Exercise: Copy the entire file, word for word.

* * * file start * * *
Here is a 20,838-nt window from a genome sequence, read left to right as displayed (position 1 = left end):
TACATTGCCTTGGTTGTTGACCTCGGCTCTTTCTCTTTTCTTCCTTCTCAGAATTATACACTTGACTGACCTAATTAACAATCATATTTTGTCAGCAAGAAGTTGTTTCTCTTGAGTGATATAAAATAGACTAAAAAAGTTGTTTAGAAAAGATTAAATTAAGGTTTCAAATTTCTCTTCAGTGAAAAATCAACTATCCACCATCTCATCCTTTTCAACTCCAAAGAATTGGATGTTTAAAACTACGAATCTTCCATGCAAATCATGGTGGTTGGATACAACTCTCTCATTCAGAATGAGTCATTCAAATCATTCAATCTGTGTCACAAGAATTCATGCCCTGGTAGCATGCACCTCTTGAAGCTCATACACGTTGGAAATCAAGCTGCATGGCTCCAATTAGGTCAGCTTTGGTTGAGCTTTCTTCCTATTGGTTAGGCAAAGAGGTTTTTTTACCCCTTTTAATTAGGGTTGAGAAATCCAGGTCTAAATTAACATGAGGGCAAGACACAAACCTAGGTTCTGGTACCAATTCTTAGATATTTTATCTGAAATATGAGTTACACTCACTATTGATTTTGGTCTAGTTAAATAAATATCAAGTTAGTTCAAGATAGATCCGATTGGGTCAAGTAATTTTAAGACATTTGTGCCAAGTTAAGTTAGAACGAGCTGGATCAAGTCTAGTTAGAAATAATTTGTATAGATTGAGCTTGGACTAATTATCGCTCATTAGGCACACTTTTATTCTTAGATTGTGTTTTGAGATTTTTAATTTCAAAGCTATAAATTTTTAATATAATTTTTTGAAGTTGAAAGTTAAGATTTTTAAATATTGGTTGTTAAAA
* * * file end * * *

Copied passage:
Here is a 20,838-nt window from a genome sequence, read left to right as displayed (position 1 = left end):
TACATTGCCTTGGTTGTTGACCTCGGCTCTTTCTCTTTTCTTCCTTCTCAGAATTATACACTTGACTGACCTAATTAACAATCATATTTTGTCAGCAAGAAGTTGTTTCTCTTGAGTGATATAAAATAGACTAAAAAAGTTGTTTAGAAAAGATTAAATTAAGGTTTCAAATTTCTCTTCAGTGAAAAATCAACTATCCACCATCTCATCCTTTTCAACTCCAAAGAATTGGATGTTTAAAACTACGAATCTTCCATGCAAATCATGGTGGTTGGATACAACTCTCTCATTCAGAATGAGTCATTCAAATCATTCAATCTGTGTCACAAGAATTCATGCCCTGGTAGCATGCACCTCTTGAAGCTCATACACGTTGGAAATCAAGCTGCATGGCTCCAATTAGGTCAGCTTTGGTTGAGCTTTCTTCCTATTGGTTAGGCAAAGAGGTTTTTTTACCCCTTTTAATTAGGGTTGAGAAATCCAGGTCTAAATTAACATGAGGGCAAGACACAAACCTAGGTTCTGGTACCAATTCTTAGATATTTTATCTGAAATATGAGTTACACTCACTATTGATTTTGGTCTAGTTAAATAAATATCAAGTTAGTTCAAGATAGATCCGATTGGGTCAAGTAATTTTAAGACATTTGTGCCAAGTTAAGTTAGAACGAGCTGGATCAAGTCTAGTTAGAAATAATTTGTATAGATTGAGCTTGGACTAATTATCGCTCATTAGGCACACTTTTATTCTTAGATTGTGTTTTGAGATTTTTAATTTCAAAGCTATAAATTTTTAATATAATTTTTTGAAGTTGAAAGTTAAGATTTTTAAATATTGGTTGTTAAAA